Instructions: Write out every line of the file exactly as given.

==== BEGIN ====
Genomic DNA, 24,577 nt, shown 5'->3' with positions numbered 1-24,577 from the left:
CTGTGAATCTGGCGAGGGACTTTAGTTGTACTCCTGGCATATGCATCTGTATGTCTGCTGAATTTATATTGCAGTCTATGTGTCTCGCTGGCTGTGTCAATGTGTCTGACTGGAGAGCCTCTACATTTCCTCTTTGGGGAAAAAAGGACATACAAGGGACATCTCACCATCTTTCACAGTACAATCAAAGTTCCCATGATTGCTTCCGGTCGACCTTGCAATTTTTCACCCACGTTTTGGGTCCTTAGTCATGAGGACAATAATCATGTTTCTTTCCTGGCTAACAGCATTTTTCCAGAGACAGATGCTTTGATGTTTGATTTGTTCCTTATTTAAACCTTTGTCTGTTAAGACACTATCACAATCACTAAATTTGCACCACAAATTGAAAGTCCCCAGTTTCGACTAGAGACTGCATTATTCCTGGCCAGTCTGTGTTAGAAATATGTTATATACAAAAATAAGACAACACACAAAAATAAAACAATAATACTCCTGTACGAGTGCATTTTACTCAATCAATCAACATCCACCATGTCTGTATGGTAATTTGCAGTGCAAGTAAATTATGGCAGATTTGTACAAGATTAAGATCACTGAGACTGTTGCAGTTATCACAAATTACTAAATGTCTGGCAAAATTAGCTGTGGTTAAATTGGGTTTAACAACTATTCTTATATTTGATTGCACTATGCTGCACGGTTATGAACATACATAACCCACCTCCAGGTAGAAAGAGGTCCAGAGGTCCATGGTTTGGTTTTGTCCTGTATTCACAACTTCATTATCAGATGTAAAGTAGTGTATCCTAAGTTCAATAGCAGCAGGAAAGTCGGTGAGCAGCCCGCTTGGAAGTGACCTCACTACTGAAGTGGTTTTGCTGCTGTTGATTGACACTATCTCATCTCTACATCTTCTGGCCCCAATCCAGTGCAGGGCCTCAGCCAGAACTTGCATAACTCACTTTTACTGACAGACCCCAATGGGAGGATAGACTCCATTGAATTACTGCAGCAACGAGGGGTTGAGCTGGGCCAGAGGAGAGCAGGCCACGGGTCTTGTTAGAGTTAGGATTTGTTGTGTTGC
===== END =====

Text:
Genomic DNA, 24,577 nt, shown 5'->3' with positions numbered 1-24,577 from the left:
CTGTGAATCTGGCGAGGGACTTTAGTTGTACTCCTGGCATATGCATCTGTATGTCTGCTGAATTTATATTGCAGTCTATGTGTCTCGCTGGCTGTGTCAATGTGTCTGACTGGAGAGCCTCTACATTTCCTCTTTGGGGAAAAAAGGACATACAAGGGACATCTCACCATCTTTCACAGTACAATCAAAGTTCCCATGATTGCTTCCGGTCGACCTTGCAATTTTTCACCCACGTTTTGGGTCCTTAGTCATGAGGACAATAATCATGTTTCTTTCCTGGCTAACAGCATTTTTCCAGAGACAGATGCTTTGATGTTTGATTTGTTCCTTATTTAAACCTTTGTCTGTTAAGACACTATCACAATCACTAAATTTGCACCACAAATTGAAAGTCCCCAGTTTCGACTAGAGACTGCATTATTCCTGGCCAGTCTGTGTTAGAAATATGTTATATACAAAAATAAGACAACACACAAAAATAAAACAATAATACTCCTGTACGAGTGCATTTTACTCAATCAATCAACATCCACCATGTCTGTATGGTAATTTGCAGTGCAAGTAAATTATGGCAGATTTGTACAAGATTAAGATCACTGAGACTGTTGCAGTTATCACAAATTACTAAATGTCTGGCAAAATTAGCTGTGGTTAAATTGGGTTTAACAACTATTCTTATATTTGATTGCACTATGCTGCACGGTTATGAACATACATAACCCACCTCCAGGTAGAAAGAGGTCCAGAGGTCCATGGTTTGGTTTTGTCCTGTATTCACAACTTCATTATCAGATGTAAAGTAGTGTATCCTAAGTTCAATAGCAGCAGGAAAGTCGGTGAGCAGCCCGCTTGGAAGTGACCTCACTACTGAAGTGGTTTTGCTGCTGTTGATTGACACTATCTCATCTCTACATCTTCTGGCCCCAATCCAGTGCAGGGCCTCAGCCAGAACTTGCATAACTCACTTTTACTGACAGACCCCAATGGGAGGATAGACTCCATTGAATTACTGCAGCAACGAGGGGTTGAGCTGGGCCAGAGGAGAGCAGGCCACGGGTCTTGTTAGAGTTAGGATTTGTTGTGTTGC